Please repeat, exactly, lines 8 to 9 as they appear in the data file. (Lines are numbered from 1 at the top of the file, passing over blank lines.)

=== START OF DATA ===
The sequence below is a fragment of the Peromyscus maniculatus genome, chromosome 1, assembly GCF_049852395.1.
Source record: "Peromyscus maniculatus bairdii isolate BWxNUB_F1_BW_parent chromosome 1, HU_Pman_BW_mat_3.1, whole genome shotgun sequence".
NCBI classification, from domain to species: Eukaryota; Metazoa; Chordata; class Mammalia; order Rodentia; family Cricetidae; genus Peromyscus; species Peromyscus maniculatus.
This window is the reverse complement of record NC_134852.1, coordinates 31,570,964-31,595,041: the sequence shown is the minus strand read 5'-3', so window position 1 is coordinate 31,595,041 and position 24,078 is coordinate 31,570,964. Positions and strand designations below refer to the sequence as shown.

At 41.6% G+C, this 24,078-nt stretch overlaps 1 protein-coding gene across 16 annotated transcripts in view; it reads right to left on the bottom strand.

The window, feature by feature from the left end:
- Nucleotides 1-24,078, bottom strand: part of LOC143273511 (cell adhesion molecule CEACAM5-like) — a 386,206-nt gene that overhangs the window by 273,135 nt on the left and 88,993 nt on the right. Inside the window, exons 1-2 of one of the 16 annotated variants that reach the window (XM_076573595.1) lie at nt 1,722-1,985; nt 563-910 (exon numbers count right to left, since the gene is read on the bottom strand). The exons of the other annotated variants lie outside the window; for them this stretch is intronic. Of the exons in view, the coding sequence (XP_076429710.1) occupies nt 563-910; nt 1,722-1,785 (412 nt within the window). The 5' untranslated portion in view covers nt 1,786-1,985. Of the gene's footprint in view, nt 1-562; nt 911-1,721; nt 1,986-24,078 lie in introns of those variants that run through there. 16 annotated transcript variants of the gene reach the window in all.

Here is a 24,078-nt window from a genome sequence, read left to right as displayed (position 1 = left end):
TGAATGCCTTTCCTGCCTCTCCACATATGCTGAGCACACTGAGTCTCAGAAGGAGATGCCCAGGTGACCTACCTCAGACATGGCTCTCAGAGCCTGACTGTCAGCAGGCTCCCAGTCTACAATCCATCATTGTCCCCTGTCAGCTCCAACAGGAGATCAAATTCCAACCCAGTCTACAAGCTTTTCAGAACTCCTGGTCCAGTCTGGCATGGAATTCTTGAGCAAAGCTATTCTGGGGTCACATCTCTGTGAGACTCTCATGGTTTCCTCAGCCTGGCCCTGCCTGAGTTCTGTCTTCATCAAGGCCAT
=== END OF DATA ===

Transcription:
Here is a 24,078-nt window from a genome sequence, read left to right as displayed (position 1 = left end):
TGAATGCCTTTCCTGCCTCTCCACATATGCTGAGCACACTGAGTCTCAGAAGGAGATGCCCAGGTGACCTACCTCAGACATGGCTCTCAGAGCCTGACTGTCAGCAGGCTCCCAGTCTACAATCCATCATTGTCCCCTGTCAGCTCCAACAGGAGATCAAATTCCAACCCAGTCTACAAGCTTTTCAGAACTCCTGGTCCAGTCTGGCATGGAATTCTTGAGCAAAGCTATTCTGGGGTCACATCTCTGTGAGACTCTCATGGTTTCCTCAGCCTGGCCCTGCCTGAGTTCTGTCTTCATCAAGGCCAT